November 4, 2020

What Happened

Election night proved true to form for such an unusual year. The accuracy of the pre-election polls is once again under scrutiny. Uncertainty around the final outcome persists.

What is clear is that the blue wave that was somewhat expected did not materialize. The early results showed a tight race. However, as of midday Wednesday, betting markets showed an increasing advantage for former Vice President Joe Biden to win the election, though we caution that indications have been far from stable. President Trump appears to have done better than expected in battle ground states such as Florida and Ohio, while Mr. Biden appears to have outperformed in Arizona. Michigan, Pennsylvania, Wisconsin, Nevada and Georgia remain too close to call as votes continue to be counted.

Prediction markets in the early morning were pricing in over a 90% probability of Republicans maintaining control of the Senate. Republican candidates for Senate in tossup states, such as South Carolina, Montana and Iowa, appear to have done better than widely anticipated. Democrats, though, appear poised to maintain control of the House. With all this said, the situation remains very fluid. The final results may not be known for days or even longer. The possibility of legal challenges also looms large.

Initial Market Reaction

Similar to the tug of war of recent weeks, markets swung in a volatile fashion throughout the night and early morning. The knee-jerk investor reaction has been to unwind positions in areas of the market that had started to price in a blue wave and a significant fiscal stimulus package. The 10-year US Treasury yield pulled back sharply. Also, after lagging recently, the technology-heavy NASDAQ Composite led the market on Wednesday morning as investors rotated back from economically-sensitive areas that would have been the primary beneficiaries of a large stimulus package.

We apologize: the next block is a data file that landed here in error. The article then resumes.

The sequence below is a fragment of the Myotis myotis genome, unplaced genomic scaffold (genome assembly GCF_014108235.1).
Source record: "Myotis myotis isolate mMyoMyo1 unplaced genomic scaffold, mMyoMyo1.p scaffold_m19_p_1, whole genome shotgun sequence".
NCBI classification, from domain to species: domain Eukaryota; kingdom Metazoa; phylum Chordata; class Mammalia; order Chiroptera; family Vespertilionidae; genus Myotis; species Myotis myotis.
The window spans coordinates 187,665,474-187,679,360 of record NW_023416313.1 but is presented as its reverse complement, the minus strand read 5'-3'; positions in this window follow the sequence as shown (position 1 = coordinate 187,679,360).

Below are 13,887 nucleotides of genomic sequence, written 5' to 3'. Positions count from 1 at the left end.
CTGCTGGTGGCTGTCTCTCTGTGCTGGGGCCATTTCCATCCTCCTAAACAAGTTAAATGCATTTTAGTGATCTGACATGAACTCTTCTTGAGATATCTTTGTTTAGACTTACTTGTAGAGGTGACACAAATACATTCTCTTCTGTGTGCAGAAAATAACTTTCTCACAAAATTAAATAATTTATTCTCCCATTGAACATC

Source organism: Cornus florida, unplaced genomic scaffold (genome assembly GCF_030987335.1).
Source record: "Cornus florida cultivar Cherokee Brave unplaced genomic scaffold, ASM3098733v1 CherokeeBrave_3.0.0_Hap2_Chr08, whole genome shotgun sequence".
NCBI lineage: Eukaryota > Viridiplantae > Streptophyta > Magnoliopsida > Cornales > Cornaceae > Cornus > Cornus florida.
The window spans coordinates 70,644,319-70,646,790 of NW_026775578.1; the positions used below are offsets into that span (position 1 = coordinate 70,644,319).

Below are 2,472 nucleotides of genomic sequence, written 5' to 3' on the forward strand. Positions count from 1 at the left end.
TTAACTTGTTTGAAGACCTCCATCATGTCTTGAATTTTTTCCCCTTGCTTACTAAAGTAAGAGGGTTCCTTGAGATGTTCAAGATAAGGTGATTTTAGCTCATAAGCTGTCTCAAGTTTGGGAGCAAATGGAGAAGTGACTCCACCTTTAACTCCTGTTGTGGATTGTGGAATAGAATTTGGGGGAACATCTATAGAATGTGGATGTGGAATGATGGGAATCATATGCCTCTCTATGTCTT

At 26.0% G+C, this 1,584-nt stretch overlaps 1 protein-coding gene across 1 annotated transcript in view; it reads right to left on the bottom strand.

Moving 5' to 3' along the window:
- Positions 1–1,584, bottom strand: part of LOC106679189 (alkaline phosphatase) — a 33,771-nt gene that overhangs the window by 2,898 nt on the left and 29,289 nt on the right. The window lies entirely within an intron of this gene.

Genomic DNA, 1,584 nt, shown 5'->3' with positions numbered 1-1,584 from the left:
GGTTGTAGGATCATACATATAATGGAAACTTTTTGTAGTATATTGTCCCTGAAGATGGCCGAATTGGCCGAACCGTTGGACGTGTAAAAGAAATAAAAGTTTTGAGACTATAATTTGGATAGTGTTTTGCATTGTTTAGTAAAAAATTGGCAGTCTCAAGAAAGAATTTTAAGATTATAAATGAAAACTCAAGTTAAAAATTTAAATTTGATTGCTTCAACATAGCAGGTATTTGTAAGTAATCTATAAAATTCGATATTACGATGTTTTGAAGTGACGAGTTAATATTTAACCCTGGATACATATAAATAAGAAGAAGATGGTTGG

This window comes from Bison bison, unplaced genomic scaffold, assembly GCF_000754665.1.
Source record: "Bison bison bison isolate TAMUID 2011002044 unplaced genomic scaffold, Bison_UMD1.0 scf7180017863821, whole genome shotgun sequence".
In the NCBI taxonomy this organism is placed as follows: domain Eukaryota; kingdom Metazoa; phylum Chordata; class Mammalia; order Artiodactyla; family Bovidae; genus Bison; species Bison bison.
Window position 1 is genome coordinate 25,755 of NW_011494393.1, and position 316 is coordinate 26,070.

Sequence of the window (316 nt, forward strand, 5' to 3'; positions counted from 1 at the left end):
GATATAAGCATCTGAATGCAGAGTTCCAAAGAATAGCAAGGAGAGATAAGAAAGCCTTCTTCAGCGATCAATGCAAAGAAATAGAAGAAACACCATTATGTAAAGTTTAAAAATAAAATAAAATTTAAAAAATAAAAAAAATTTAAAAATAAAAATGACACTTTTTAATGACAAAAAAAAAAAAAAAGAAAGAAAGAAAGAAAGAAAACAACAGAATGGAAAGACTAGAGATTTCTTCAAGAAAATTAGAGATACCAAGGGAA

Our Take

As we have been writing over recent months: Elections matter, but other factors matter more. Markets are likely to trade in a volatile fashion based on near-term headlines, but the weight of the evidence in our work suggests the primary market trend is higher. While the final outcome in Washington remains unknown, history shows that stocks have produced positive returns under various partisan control scenarios.

It is notable that while we have seen a configuration of a Republican President with a Republican Senate and a Democratic House several times in recent history, we have not seen a Democratic President with a Republican Senate and a Democratic House since the late 19th century. Both scenarios are still currently in play. Markets would likely react positively over the intermediate term in either outcome, even if the near term is less certain. More stimulus is likely in either scenario. Any near-term disappointment of a potentially smaller fiscal stimulus package will likely be offset by a lack of tax increases.

Contested, Delayed or Disputed Election